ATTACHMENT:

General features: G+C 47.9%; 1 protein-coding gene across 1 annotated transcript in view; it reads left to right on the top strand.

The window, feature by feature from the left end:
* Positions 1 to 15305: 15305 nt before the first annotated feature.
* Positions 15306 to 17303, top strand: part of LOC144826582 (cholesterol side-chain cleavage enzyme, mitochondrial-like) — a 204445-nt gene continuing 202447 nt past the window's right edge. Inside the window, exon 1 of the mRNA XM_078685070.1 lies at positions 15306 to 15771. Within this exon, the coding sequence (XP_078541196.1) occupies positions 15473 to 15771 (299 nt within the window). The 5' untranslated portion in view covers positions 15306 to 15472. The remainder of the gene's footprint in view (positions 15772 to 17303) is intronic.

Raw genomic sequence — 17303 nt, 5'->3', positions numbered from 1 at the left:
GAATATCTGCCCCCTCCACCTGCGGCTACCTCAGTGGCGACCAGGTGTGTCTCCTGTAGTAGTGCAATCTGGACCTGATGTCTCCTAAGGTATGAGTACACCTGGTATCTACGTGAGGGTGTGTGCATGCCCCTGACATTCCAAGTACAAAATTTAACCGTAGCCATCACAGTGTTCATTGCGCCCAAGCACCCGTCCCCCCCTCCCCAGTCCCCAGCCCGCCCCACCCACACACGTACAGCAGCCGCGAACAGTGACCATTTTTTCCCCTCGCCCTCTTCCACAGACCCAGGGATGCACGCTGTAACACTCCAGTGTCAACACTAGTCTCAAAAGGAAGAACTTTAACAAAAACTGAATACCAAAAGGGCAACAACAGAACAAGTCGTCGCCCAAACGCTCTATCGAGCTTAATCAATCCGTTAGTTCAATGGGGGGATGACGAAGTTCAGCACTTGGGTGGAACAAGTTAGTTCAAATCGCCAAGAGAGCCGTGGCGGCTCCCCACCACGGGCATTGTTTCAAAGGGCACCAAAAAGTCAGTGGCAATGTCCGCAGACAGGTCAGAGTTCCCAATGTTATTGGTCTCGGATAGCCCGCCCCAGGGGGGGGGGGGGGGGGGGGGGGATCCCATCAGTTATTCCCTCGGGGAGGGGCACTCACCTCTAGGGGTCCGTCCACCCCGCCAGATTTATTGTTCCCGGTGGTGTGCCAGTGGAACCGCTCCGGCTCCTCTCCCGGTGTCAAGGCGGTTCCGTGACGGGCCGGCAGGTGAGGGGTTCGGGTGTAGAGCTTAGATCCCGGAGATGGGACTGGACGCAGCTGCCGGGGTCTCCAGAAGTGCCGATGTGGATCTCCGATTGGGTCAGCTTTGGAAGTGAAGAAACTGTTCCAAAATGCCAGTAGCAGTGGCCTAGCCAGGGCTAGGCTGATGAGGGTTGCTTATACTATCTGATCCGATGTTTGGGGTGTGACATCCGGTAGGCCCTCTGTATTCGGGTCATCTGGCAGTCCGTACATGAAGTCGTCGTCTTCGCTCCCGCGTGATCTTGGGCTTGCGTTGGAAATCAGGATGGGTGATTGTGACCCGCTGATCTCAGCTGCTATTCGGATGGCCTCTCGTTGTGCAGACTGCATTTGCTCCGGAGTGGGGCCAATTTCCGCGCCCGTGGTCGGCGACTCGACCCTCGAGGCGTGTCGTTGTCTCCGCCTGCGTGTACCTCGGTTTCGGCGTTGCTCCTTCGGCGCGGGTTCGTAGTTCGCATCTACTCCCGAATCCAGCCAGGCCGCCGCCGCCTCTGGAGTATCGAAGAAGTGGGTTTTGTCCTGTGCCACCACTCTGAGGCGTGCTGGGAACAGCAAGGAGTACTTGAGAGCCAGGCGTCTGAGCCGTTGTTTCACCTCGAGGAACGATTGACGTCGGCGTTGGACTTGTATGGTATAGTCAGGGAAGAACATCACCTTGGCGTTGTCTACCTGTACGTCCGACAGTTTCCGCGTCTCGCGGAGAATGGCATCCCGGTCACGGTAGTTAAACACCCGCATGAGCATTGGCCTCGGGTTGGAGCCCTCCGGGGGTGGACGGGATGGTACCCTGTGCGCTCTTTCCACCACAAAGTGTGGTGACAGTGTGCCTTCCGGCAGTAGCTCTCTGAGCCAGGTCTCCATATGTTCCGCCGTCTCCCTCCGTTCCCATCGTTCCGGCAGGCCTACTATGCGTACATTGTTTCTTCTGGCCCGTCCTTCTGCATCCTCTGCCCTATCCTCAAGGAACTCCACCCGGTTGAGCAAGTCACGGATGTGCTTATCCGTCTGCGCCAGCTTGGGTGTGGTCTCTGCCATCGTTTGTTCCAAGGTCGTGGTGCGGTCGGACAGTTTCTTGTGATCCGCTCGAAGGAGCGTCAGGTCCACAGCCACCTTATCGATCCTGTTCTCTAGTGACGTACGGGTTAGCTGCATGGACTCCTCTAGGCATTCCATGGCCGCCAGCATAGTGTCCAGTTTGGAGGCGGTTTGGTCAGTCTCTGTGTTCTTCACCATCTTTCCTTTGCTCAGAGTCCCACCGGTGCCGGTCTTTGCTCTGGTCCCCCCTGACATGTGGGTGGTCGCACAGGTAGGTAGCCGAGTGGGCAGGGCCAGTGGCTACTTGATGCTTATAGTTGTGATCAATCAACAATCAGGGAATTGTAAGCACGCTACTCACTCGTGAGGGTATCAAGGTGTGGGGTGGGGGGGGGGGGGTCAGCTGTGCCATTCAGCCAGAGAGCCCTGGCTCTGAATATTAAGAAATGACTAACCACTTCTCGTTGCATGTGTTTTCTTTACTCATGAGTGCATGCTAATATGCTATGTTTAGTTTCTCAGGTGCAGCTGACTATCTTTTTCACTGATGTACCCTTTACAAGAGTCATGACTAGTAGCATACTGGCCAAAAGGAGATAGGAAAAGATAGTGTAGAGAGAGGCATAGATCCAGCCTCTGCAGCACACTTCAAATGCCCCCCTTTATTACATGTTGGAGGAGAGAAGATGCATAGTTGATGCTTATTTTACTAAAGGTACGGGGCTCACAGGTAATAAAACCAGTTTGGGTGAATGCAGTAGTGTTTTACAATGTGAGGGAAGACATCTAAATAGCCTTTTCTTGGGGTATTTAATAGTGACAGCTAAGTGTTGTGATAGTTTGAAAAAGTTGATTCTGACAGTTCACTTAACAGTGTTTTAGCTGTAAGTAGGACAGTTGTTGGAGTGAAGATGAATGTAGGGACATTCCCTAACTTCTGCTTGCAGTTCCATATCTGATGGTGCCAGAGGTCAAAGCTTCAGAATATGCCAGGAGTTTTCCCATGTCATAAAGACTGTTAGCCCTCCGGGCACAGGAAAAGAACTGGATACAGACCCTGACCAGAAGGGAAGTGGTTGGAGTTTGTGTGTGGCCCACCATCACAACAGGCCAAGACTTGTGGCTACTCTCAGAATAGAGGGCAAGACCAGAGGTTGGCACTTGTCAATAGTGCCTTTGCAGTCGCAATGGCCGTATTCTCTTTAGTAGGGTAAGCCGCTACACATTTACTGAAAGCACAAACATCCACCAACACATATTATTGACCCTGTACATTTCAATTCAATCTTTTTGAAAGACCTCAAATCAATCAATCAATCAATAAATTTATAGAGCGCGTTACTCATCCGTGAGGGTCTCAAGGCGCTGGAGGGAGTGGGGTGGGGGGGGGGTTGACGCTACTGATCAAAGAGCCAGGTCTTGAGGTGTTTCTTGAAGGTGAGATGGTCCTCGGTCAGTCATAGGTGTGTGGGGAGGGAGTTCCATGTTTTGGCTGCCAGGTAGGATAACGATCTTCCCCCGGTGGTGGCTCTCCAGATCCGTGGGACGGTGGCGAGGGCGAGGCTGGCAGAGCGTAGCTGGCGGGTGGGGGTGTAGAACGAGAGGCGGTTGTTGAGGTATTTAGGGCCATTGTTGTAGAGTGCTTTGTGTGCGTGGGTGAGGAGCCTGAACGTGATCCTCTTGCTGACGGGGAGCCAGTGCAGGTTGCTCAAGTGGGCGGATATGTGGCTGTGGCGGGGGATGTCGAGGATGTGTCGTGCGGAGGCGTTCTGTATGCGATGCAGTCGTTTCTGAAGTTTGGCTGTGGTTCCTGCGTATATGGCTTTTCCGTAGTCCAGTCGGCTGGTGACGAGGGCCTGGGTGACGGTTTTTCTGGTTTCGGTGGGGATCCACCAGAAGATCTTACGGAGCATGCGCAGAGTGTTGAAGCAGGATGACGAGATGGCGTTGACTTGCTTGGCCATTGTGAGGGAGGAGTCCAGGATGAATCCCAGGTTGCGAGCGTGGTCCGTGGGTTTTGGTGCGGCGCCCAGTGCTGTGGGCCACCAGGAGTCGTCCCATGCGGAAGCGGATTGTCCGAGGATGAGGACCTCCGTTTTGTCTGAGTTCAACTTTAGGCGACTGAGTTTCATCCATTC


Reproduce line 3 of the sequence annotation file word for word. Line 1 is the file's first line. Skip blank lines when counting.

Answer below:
* Positions 1 to 15305: 15305 nt before the first annotated feature.